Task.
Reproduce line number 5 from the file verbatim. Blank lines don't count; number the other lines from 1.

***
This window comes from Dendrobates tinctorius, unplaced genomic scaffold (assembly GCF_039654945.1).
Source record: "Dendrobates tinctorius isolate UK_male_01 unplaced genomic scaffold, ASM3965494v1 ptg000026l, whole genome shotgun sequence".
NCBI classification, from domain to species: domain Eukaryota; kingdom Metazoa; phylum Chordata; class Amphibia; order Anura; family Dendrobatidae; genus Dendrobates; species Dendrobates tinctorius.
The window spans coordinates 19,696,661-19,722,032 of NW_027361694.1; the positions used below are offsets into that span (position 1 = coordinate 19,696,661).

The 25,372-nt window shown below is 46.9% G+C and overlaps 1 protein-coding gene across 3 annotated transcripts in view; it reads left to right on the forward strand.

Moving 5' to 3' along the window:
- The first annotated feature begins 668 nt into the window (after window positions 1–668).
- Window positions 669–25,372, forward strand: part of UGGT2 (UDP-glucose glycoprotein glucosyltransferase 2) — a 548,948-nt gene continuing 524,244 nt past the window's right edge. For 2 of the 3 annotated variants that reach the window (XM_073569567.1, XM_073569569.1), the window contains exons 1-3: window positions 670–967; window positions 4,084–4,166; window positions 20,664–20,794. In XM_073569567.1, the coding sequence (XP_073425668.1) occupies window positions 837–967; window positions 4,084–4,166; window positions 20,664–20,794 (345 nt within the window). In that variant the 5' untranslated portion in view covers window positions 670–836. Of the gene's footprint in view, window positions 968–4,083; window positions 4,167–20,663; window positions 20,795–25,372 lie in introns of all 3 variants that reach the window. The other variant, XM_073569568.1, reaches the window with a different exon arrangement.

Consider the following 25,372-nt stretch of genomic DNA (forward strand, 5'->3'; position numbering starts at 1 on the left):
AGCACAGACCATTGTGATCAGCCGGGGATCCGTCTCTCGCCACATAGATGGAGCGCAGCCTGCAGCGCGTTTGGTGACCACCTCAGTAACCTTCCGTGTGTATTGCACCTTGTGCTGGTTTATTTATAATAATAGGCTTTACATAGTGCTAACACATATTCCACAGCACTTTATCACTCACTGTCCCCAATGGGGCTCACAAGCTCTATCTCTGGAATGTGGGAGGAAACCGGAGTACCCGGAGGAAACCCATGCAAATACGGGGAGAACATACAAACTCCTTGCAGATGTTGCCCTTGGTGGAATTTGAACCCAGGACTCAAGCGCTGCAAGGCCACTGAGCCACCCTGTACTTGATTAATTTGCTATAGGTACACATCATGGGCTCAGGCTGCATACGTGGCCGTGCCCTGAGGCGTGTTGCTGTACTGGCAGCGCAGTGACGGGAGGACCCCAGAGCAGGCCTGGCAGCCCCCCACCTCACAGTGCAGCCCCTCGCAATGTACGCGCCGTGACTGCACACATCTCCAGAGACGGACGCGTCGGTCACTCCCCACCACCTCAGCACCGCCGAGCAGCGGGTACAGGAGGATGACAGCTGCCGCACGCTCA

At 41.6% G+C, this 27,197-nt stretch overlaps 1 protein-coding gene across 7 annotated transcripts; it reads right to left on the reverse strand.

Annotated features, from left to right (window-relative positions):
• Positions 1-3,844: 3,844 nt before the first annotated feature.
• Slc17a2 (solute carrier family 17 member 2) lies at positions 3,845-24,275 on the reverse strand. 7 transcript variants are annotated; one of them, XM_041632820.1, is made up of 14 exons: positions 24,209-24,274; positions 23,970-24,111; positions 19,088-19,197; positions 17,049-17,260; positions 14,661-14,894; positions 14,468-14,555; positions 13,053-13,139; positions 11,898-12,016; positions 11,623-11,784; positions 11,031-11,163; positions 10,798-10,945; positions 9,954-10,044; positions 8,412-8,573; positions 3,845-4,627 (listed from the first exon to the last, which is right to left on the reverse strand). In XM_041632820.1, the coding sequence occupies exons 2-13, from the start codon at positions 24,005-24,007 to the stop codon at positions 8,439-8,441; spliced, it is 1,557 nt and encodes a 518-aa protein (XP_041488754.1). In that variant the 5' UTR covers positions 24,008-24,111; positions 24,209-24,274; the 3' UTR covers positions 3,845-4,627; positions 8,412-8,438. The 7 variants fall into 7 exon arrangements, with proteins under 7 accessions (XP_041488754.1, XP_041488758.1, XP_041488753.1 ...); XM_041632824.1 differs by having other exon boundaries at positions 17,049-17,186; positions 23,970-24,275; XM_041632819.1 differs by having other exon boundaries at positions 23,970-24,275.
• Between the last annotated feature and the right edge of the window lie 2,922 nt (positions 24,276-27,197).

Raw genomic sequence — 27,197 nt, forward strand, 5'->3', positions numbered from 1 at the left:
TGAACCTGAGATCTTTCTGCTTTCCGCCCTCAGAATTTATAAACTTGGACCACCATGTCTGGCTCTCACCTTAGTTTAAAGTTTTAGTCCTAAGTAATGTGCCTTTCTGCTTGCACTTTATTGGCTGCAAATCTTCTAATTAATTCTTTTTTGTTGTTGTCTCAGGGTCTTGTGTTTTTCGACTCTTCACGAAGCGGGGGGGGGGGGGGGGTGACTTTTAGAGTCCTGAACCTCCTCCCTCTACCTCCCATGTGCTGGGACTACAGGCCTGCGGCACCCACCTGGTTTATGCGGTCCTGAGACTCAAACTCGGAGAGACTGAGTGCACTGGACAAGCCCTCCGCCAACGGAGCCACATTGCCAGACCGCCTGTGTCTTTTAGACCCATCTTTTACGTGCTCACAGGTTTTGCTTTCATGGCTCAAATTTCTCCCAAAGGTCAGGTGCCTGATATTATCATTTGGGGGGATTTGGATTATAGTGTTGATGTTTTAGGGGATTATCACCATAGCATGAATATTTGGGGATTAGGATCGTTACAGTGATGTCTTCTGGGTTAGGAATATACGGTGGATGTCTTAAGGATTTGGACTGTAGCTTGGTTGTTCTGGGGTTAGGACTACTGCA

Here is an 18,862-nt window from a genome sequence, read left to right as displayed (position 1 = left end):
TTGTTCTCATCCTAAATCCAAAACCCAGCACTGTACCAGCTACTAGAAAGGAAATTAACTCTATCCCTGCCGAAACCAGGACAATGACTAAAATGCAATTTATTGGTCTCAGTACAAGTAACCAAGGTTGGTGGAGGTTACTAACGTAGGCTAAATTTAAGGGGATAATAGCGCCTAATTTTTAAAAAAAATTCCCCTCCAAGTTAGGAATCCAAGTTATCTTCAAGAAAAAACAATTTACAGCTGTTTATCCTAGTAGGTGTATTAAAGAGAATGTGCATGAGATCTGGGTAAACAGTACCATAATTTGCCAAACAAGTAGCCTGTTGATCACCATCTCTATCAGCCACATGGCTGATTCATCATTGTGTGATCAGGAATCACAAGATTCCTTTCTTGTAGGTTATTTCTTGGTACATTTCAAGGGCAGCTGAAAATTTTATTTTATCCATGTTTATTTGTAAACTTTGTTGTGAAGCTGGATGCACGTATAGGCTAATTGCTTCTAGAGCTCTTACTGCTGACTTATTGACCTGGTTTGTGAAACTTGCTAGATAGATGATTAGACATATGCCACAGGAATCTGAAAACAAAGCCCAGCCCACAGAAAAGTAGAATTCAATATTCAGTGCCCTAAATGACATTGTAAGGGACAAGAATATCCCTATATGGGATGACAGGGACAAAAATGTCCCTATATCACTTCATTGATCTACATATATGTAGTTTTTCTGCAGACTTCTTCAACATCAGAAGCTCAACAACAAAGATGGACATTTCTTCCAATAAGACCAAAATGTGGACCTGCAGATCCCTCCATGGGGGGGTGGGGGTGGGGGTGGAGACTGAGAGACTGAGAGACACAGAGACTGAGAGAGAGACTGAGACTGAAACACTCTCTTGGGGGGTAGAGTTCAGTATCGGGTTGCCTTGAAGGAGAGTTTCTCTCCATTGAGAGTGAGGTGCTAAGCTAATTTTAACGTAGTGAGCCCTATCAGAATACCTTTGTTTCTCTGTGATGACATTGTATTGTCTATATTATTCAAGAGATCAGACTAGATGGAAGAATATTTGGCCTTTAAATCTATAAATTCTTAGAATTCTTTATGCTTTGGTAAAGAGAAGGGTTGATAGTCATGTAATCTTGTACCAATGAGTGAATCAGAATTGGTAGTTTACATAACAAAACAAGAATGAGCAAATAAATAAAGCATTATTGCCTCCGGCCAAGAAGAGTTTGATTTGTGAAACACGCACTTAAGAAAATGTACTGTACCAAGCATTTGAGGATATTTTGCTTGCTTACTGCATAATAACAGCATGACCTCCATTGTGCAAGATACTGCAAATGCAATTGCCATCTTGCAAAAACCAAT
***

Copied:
The 25,372-nt window shown below is 46.9% G+C and overlaps 1 protein-coding gene across 3 annotated transcripts in view; it reads left to right on the forward strand.